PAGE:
Financial planning can be most concisely defined as the act of evaluating your future goals and putting a plan together to ensure you achieve them. Do you want to retire early? How about travel? Maybe get that vacation home you’ve always wanted? These are all common goals for the future, but what about further down the road? Do you want to leave something behind for your family or heirs? What happens to your assets when you’re gone?
No financial plan is truly complete without an estate plan. Everything you own—your house, your car, your possessions and your money—is part of your estate, and you need to plan for what happens to your estate when you pass away. No one likes confronting their own mortality, but without a carefully constructed estate plan, transferring your assets could come with some unintended negative consequences.
That’s why it’s so important. However, it can also be somewhat confusing. From the complex legal documents, to the challenges of maximizing the legacy left to your heirs, it can be hard for many people to fully wrap their heads around what’s needed in their estate plan.
To help make some sense of it all, here are five key documents you’ll want to have when preparing your estate plan.
A last will and testament—more colloquially known as just a “will”—is probably the first thing that comes to mind when you start thinking about this whole process. This is the document that lays out who you want to give your assets to when you die and helps ensure that your assets are distributed properly when the time comes.
A will is also something that can be drawn up at any time—it could actually be a mistake to put this off until you’re older. If you currently have young children or pets, your will should define who you would like to serve as their guardian in the event that you become incapacitated. For this reason, drawing up a will is something that you’ll likely want to think about sooner rather than later.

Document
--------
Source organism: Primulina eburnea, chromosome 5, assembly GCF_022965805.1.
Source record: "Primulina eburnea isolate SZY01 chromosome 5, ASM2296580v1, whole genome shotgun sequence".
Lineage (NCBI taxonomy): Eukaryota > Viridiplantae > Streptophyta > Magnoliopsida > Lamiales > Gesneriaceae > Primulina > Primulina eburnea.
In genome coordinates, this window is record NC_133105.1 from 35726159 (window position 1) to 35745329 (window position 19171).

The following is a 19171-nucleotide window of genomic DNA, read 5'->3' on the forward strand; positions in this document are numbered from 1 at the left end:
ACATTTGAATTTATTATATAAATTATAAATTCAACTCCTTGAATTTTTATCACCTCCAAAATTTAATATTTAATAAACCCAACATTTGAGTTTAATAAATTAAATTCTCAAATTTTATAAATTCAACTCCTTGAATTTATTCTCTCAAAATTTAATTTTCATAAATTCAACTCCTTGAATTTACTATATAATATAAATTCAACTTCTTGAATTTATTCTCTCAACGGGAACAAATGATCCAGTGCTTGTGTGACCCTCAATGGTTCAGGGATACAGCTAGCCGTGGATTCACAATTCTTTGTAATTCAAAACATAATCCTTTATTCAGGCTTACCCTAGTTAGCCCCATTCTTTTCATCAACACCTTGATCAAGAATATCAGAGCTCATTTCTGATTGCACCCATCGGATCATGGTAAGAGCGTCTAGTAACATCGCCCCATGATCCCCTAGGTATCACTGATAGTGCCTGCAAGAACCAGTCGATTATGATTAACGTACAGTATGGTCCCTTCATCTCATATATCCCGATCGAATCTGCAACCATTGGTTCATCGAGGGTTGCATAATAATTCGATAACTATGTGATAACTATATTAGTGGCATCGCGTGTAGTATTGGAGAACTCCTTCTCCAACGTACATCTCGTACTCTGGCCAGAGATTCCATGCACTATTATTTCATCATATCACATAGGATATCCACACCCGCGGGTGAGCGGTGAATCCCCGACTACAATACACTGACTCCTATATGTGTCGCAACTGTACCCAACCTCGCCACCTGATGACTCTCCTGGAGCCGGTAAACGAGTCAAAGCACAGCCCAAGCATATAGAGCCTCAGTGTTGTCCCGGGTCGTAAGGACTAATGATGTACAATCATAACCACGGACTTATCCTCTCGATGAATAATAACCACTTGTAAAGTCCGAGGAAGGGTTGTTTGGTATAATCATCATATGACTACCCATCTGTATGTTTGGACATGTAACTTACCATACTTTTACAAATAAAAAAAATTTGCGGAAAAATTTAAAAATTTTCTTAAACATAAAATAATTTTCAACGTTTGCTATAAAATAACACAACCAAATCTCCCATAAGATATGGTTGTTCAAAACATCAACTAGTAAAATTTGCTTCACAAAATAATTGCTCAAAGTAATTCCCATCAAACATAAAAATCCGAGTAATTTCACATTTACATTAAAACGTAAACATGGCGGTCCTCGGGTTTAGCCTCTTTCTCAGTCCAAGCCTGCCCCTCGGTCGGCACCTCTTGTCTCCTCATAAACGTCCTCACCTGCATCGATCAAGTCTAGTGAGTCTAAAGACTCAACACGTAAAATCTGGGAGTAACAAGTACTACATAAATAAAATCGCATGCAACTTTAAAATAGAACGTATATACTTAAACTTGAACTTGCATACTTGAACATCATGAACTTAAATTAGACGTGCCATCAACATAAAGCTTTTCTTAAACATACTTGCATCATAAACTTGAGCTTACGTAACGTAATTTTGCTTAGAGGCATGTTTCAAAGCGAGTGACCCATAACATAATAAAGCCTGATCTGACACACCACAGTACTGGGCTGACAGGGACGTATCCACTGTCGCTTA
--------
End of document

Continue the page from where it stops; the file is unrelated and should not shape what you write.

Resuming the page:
2. Power of Attorney
A power of attorney—often abbreviated as just POA—allows you to designate someone to step in and manage your finances if you are unable to. There are a few different kinds of POA, but they all fall under two main types: general power of attorney or limited power of attorney.
General power of attorney designates an individual to act on your behalf on all matters, including medical, legal, financial, etc. Limited POA designates someone to act on your behalf only in specific matters or events.
A POA is especially important for singles, since there is no spouse to immediately jump in to serve in this role. If you are single and don’t have a power of attorney designated, a court will decide who should serve as your guardian, and it’s possible that the court may select someone that you may not view as the ideal candidate.
3. Health Care Directive
A health care directive functions similarly to a power of attorney. The difference is that while a power of attorney traditionally handles your financial decisions, a health care directive handles your medical decisions.
There are two main documents in this category. A living will is a written statement that provides instructions for your health care should you become incapacitated. For example, if your personal or religious beliefs are such that you can’t or don’t want to have some type of care, your living will can dictate that to medical personnel.